I have great respect for those who served in our military so thank you. For many young adults, the military isn't a viable option. You made an excellent point concerning saving which is a concept that our nation's young adults desperately need to learn. Parents can set an great example for their children by foregoing some luxuries and saving up for their child's college education.
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Old 11-20-2009, 01:39 PM
 
Location: The Chatterdome in La La Land, CaliFUNia
38,803 posts, read 19,690,132 times
Reputation: 35847
Quote:
Originally Posted by RobertGibbs View Post
Things were alot cheaper then, they could have worked and paid on their own, but for some reason they didn't. Today is a different story. Hell, back then you could have 1 income and own 2 cars, a house, a 4 member family, send the kids to college and still go on vacation. Today it can't be done, kids need to take a bigger role in their future than they do.
I can agree with you on this point. I do think that parents can set a positive example for their child by foregoing some luxuries to save up for their child's education. The childen learn the whole ME ME ME nonsense from their parents. If more kids can observe their parents making sacrifices and saving more, they will more likely to do the same when they have their own families.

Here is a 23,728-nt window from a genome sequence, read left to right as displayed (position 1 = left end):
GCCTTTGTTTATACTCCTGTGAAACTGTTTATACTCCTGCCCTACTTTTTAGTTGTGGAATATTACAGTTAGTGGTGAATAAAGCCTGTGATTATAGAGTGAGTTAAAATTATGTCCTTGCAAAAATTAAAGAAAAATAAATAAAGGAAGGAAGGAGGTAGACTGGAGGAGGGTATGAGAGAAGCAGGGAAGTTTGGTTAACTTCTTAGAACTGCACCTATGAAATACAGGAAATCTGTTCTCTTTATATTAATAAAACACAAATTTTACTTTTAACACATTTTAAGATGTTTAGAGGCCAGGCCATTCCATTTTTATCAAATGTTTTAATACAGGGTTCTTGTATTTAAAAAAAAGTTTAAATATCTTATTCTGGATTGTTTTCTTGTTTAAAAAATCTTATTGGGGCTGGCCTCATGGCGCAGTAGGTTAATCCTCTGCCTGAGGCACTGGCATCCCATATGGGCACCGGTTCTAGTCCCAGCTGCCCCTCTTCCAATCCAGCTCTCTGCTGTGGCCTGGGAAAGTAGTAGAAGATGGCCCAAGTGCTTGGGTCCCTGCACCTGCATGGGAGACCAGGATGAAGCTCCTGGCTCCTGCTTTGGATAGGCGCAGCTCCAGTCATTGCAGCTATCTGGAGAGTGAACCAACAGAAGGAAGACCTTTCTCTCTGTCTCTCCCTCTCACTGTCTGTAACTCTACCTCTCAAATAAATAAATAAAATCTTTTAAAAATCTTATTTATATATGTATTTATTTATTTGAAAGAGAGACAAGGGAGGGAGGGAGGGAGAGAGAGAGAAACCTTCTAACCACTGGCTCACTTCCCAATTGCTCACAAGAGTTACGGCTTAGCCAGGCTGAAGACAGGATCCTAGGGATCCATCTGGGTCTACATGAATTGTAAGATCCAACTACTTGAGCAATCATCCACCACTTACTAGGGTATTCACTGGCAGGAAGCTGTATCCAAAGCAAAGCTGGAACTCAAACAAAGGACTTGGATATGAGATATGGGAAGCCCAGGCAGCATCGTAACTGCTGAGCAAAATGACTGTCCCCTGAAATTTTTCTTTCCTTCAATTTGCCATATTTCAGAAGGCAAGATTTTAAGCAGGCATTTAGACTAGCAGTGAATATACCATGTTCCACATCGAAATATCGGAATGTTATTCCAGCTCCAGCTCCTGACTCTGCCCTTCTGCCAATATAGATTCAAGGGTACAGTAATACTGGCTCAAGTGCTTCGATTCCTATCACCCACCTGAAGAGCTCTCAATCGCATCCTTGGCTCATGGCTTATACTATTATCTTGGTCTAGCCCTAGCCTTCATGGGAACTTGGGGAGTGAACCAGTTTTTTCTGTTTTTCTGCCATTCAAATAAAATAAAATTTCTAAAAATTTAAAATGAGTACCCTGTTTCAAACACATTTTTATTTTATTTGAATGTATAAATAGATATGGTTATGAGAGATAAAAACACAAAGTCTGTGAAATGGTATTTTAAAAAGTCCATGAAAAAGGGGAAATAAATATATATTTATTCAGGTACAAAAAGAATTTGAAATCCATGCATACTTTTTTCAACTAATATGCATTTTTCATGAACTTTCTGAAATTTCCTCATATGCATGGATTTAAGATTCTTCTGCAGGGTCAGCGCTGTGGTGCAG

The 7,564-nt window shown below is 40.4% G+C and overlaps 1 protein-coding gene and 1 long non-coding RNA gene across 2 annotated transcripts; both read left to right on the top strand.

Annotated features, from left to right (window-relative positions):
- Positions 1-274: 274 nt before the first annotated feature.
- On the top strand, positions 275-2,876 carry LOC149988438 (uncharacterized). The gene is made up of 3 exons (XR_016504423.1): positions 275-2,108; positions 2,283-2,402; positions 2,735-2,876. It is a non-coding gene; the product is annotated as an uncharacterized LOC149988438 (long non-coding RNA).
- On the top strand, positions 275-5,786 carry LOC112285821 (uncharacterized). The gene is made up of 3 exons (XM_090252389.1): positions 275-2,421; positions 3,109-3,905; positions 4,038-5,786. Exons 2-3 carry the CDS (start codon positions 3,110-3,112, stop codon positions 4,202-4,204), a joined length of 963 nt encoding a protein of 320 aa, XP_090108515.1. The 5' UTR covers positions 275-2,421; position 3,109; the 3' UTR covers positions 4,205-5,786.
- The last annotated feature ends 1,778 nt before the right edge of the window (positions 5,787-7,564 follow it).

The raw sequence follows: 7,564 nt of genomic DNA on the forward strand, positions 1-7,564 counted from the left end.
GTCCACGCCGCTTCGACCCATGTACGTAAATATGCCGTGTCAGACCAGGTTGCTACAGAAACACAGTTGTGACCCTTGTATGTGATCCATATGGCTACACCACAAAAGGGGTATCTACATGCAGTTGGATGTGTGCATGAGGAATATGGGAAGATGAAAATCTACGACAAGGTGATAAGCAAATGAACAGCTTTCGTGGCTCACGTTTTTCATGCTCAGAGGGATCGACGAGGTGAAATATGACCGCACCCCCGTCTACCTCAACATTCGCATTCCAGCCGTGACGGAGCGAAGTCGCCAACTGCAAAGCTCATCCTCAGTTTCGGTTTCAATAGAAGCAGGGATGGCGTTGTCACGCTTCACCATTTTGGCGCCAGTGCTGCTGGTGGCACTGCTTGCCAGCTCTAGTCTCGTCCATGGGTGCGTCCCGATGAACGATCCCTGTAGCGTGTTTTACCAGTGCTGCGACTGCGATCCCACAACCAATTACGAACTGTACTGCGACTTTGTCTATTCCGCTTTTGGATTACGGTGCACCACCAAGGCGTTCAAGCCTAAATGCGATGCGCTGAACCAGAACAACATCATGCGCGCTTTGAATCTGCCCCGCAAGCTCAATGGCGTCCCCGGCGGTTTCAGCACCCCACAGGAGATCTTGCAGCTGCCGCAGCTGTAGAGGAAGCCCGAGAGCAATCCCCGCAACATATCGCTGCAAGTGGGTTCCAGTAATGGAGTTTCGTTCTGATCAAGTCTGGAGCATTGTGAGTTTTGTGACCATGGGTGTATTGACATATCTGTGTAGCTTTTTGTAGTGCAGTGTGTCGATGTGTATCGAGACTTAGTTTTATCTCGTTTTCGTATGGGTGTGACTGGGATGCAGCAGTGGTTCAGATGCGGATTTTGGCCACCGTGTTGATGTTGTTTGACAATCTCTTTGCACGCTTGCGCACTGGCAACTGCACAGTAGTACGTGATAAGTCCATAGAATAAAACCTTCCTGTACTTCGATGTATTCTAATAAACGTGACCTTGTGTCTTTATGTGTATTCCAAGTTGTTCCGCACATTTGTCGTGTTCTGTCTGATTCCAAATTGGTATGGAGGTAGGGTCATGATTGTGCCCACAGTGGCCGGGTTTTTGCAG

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Old 11-20-2009, 01:43 PM
 
Location: The Chatterdome in La La Land, CaliFUNia
38,803 posts, read 19,690,132 times
Reputation: 35847
Quote:
Originally Posted by InformedConsent View Post
You're joking, right? Kids are in public school for 13 years, K-12, BUT the parents pay school taxes EVERY SINGLE YEAR whether their kids are K-12 school-age or not. The public schools here get 78% of the annual property taxes. There ARE NO 'savings.'
Not everyone pays property taxes. I do understand your point and many parents pay more in property taxes than it would cost them to educate their child in a private school. The point I was trying to make was that most parents can put away some money each month towards their child's future college expenses.
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Old 11-20-2009, 01:44 PM
 
Location: 78737
343 posts, read 1,260,816 times
Reputation: 145